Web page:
I have realised a dream. I have always wanted to express myself creatively in images but have lacked the skills and medium to do this. Now I can combine my love of letters and words and images with the satisfaction I get from exploring ideas and concepts. Creating a calligram allows me to take something intangible and turn it into an image with a message that conveys far more than any number of words I might use. It may provide entertainment or pleasure or a challenge to others, even inspire or change their thinking. An image is powerful. It can have immediate impact, or it can be subtle, or require time to think about, and lead to other ideas.

Dreaming is easy. Processing and focussing your thoughts, then taking action requires effort and hard work. your goals and how you achieve them help define who you are and who you can become. So although the progression to self development and self awareness through dreams, thought and action might be linear, it isn’t simple. It requires some effort to sort the tangled messages:

The next step is to wrap it up with a big bow and colour it in rainbow colours because life is a gift and it’s up to us who we become.

Creating a calligram challenges me and expands my thinking. While I am creating, my mind free wheels and other related or unrelated ideas take shape. While thinking through all these ideas it occurs to me, that although I have no bucket list, I have three things I am desperate to achieve. First, for thirty years I have loved having time with my children and I intend to continue investing everything I can in them. Second, for nearly twenty years I have been determined to walk and I will continue to do everything needed to improve and maintain my mobility. Third, I will do everything I can to return to Tuscany with my husband while I am still mobile, he is able to carry all my bags, and we can plan and explore its art and history together.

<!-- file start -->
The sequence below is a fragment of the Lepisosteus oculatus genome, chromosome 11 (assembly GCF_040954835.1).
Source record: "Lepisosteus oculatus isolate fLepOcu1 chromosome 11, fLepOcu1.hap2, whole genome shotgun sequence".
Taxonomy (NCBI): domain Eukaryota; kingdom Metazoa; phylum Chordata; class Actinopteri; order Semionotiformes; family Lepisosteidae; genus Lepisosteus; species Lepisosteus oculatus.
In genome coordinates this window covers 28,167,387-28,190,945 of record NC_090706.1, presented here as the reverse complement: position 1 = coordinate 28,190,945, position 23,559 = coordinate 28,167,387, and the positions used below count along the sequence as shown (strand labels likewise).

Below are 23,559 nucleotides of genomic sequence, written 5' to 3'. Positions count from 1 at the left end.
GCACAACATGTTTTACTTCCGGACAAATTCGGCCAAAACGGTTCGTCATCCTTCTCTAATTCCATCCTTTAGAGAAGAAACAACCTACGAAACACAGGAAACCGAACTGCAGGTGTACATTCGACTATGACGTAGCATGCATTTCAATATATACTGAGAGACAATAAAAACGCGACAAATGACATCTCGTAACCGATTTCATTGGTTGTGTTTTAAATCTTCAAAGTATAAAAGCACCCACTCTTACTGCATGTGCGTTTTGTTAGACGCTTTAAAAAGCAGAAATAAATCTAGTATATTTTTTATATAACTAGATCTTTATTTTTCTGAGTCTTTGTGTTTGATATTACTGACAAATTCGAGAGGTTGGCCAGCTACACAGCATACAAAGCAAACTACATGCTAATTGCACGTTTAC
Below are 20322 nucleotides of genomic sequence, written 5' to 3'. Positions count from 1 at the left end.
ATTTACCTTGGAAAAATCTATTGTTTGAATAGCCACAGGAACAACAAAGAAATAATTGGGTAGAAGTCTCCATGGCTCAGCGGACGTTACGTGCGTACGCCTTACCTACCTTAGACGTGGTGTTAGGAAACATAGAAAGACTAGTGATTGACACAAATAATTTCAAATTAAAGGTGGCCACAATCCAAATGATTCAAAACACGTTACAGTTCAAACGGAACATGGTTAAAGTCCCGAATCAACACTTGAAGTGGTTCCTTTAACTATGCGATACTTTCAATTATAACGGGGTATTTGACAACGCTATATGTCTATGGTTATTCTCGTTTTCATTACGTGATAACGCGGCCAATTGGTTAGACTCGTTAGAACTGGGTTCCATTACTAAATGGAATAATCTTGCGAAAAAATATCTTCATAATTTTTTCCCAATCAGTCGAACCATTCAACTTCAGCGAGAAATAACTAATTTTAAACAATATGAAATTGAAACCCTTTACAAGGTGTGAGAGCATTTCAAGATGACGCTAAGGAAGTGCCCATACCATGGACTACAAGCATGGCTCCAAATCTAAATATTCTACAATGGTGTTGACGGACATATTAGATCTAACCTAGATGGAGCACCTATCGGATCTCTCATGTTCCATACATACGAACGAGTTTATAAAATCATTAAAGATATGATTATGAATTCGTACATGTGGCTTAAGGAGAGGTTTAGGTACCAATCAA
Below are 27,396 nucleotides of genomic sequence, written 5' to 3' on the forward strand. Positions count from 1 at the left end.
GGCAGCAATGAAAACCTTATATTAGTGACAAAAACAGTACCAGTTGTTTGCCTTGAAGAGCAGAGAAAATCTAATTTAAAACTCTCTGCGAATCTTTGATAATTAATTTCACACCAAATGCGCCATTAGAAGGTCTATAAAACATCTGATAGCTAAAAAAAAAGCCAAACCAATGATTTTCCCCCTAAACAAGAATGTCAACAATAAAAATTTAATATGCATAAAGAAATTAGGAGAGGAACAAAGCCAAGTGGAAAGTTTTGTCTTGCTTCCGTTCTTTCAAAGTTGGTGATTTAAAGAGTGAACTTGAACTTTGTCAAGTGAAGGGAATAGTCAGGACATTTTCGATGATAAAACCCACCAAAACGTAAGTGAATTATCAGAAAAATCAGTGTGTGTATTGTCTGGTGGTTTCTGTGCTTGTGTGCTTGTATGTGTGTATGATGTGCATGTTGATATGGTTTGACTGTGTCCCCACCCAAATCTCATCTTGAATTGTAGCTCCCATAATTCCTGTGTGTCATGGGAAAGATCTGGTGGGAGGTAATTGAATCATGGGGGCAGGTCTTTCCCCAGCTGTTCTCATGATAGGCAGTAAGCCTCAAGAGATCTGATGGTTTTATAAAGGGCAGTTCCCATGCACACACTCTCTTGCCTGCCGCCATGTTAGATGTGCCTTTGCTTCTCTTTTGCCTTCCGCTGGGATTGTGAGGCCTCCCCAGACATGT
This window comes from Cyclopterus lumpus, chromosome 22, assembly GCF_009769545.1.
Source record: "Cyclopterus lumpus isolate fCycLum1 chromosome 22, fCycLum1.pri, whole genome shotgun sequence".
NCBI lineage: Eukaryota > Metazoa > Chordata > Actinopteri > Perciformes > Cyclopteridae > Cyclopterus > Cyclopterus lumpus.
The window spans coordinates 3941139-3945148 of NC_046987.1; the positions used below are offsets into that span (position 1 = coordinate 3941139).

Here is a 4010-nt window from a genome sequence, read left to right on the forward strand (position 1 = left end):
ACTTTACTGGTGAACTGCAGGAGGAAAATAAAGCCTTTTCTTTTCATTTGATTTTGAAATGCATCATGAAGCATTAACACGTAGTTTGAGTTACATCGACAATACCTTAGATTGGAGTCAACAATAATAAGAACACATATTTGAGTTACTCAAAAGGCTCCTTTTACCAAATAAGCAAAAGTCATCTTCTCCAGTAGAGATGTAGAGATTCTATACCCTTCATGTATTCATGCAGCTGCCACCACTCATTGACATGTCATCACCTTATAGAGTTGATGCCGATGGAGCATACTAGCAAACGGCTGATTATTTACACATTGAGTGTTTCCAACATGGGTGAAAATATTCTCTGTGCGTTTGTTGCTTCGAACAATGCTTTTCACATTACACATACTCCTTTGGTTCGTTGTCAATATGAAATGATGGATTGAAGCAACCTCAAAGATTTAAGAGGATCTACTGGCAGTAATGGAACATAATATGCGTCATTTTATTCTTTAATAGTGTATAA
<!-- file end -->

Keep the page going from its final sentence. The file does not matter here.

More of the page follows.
So I can either pass the time while I’m doodling and playing with words and shapes, or I can use it as an opportunity to think … to plan my day, reflect on my ambitions, or explore something inspirational that I’ve heard or read and think about how I might apply it to my life.

Enough. A time to write, a time to draw and a time to progress my plans.

Otherwise it’s only dreams:

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All of us at some time in our lives experience trauma or tragedy. I was listening to an interview on National Radio where a self help guru was talking about a book he had written about dealing with tragedy after his young son was diagnosed with autism. He had developed a phrase called the “reality gap” to describe the adjustment people in tragic situations have to make between their expectations and their new reality.

I don’t like this phrase. Everything about it seems negative. “Reality” smacks of “get real” and gap emphasises what you’ve lost.

I compare this to the strategies that are implemented in the spinal unit to help paraplaegics and tetraplaegics get back on their feet, figuratively speaking … Hit the deck running, so to speak. (Humour is a great tool.) Patients are encouraged to grieve, for loss of mobility, loss of bodily function … and to understand the stages of grief they will experience. Then there is a plaque on the wall “Think about what you can do, not what you cannot.” This is hammered in. Staff demand the maximum independence possible.